Discuss with us!

Login with



New registration

If you are not a participant, you can register here.

Our comment and community guidelines

The purpose of this platform is exchange. The comment function should make a factual discussion possible. In order to warrant this, the editorial staff reserves the right to delete comments which are detrimental to such a discussion or do not refer to it. There is no entitlement to publication.
More information can be found in our Comment-Guidelines.

  • Author: Moritz Seiler

METRO's Position on the Free Trade Agreement / Economic Partnership Agreement between the EU and Japan

METRO GROUP appreciates the efforts to facilitate bilateral trade between the EU and Japan through an Free Trade Agreement. Within the scope of the negotiations, METRO GROUP very much hopes that especially requirements for food additives will be relaxed, allowing the export of popular European food to Japan and vice versa.

Free Trade Agreement / Economic Partnership Agreement (FTA / EPA)

METRO GROUP as well as METRO Cash & Carry Japan (MCCJP) appreciate the efforts to facilitate bilateral trade through an FTA.
MCCJP still faces some obstacles, especially regarding the matters described below, which need to be resolved within the scope of the negotiations:

  • Requirements for food additives should be relaxed, including MTA (Meta Tartaric Acid, preventing condensation in wine; see below), Iodine (included in salt), potassium sorbate (popular European food preservative), sodium copper chlorophyllin (green colorant which in Japan is only permitted for fresh sweets and impermissible for pistachio ice cream), and sunflower-based lecithin and antioxidants (SO2, Sodium Nitrate – for balsamic vinegar and olive oil).
  • Liquor sales should be liberalized so that cross-prefecture sales are allowed as well as that MCCJP should be allowed to not only sell foreign wines and local liquor (see below).
  • Import duties and surcharges for products such as cheese, sugars, and butter should be eliminated.
  • Import quota for seafood and rice should also be eliminated.
  • Import procedures should be improved regarding consistent judgments and transparency.
  • The approval process should be improved in regard to:

                  - Requirements for product origins (esp. meat: MCCJP cannot import
                     frozen pizza to Japan other than “Pizza Margherita”)

                 - Mutual and reciprocal recognition and acceptance between EU
                    and Japan of food additives regulation.

                 - Inspections as well as sterilization and disinfection processes.

Japanese consumers will have more choices of European food assortments.

The Japanese government will be benefitted through enhancement of (esp. liquor) tax revenue in a scale more significant than MCCJP has so far achieved and which is appreciated by the National Tax Agency already.

Frequent and acute shortages in butter in Japan will be mitigated.

Bringing down these non-tariff barriers will allow us to move forward in the realization of the mutually prosperous economic partnership of both Japan and the EU through fair and free trade.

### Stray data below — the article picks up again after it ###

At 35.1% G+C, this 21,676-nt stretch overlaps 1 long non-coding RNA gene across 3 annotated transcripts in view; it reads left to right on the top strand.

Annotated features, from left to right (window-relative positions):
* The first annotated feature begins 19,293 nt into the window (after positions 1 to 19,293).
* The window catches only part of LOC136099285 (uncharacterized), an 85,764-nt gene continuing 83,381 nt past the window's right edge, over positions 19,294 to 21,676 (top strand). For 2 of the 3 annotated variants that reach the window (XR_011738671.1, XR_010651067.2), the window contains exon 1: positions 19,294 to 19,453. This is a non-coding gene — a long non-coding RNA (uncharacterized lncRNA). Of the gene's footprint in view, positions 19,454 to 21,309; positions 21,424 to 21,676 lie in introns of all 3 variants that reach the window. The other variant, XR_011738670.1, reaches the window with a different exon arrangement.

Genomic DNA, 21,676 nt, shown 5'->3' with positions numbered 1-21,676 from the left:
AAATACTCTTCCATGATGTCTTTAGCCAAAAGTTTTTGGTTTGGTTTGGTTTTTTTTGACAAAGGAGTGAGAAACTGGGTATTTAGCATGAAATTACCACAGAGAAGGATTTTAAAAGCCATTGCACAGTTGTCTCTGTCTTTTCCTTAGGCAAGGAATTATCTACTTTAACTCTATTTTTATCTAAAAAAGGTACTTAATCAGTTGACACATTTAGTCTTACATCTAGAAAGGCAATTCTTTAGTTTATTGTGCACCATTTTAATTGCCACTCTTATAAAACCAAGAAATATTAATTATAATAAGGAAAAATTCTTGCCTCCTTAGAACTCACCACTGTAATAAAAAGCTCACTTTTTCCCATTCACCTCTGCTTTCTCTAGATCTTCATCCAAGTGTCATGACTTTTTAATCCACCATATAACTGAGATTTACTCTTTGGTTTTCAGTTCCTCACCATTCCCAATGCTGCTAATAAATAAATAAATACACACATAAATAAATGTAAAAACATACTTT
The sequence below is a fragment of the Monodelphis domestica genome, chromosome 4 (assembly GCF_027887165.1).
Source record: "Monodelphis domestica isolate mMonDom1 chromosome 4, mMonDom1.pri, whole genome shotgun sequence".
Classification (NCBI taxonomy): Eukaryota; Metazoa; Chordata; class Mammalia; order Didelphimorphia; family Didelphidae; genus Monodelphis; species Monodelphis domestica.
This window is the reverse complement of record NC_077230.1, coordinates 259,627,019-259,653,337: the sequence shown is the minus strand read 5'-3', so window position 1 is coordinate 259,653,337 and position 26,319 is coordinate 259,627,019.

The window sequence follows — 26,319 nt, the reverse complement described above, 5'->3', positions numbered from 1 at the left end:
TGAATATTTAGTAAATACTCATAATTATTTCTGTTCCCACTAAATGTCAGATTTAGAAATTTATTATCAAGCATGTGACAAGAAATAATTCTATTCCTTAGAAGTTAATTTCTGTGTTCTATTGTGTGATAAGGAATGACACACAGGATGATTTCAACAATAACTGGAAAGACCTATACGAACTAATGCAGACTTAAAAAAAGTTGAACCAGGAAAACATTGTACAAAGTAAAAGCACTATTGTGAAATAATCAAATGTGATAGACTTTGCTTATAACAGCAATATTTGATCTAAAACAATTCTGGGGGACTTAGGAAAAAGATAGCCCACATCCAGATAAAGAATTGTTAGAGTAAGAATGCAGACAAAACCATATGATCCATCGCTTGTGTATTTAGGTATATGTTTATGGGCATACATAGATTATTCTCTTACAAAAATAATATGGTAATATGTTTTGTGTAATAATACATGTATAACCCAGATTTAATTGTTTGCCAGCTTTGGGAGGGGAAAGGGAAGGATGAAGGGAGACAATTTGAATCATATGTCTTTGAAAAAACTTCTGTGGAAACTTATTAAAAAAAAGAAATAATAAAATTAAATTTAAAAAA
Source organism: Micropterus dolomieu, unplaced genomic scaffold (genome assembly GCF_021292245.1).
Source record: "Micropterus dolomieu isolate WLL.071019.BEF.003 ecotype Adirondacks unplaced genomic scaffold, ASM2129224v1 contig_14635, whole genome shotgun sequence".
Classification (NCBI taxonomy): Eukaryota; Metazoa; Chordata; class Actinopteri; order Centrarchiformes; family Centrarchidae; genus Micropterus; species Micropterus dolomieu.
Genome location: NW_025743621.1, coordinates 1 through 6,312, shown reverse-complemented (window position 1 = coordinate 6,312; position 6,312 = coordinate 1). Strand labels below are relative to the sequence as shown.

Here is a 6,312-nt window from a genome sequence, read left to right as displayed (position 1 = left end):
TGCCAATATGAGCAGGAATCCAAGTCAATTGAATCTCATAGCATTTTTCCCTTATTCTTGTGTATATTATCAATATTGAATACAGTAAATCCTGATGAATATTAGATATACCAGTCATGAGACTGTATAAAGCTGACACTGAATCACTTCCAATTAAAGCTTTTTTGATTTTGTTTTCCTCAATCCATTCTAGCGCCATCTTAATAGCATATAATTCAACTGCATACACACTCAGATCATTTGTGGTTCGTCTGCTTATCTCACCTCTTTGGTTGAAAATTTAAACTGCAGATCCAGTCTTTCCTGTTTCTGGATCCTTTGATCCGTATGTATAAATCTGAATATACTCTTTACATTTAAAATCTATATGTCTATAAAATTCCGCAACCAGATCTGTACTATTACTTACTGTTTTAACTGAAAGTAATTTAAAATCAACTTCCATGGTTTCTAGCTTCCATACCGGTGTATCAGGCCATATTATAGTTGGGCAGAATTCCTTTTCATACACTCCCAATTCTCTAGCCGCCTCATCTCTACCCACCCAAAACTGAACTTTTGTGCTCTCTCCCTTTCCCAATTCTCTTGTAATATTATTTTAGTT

Special Case: Internet Liquor License

MCCJP asks to be allowed to perform cross-prefecture sales via the Internet:

  • Wholesale liquor licenses does not allow cross-prefecture sale via i.e. emails, internet.
  • This regime does not reflect wholesalers’ reality and is a stumbling block as regards the development of multichannel business and delivery services.

The level of service to customers will significantly improve as they are served much faster.
By liberalizing the Internet sales of liquors completely, the National Tax Agency would further enhance the national tax revenue through more liquor sales.

Special Case: Meta-Tartaric-Acid (MTA)

METRO asks for approval of wine condensation preventing MTA by Japanese Ministry of Health, Labor and Welfare (MHLW):

  • MTA is a crucial issue for the further enhancement of METRO’s wine assortments imported from Europe.
  • In the EU and also in Australia, New Zealand, Russia, Canada, Turkey, South Africa, Chile and Mercosur (Argentina, Brazil, Paraguay and Uruguay), the additive MTA (=E353, metatartaric acid) is allowed in wine.
  • Until now, there have been no further detailed studies concerning toxicity, etc. – therefore no clearance certificate exists either. Permitted is a maximum of 10g/hL. Metatartaric acid, however, occurs naturally with grapes. A polymeric metatartaric acid is created by intermolecular dehydration. This can be considered uncritical.
  • MCCJP asks for the approval process, which normally takes 5-10 years, to be put on the “Fast Track” by MHLW.

METRO is currently applying alongside CEEV (Comité Européen des Entreprises Vins) and OEnoppia (producers of oenological products) for a project funded by the European Commission providing businesses and/or associations having the intention to lodge applications for approval of food additives in Japan with practical help and support, including, in some cases, on the preparation and follow up of their applications. METRO asks all stakeholders to lend their full support to this valuable European project.

Approval of MTA would significantly enhance the goods inflow of the excellently tasting inexpensive wines through imports from Europe to Japan.

Japanese liquor tax revenue from domestic sales in wines, collected independently of the import duties, would significantly increase.

Moritz Seiler

Information about the author

Moritz Seiler is Manager Asia and International Affairs of Corporated Communications and Public Policy at METRO AG Moritz.Seiler@Metro.de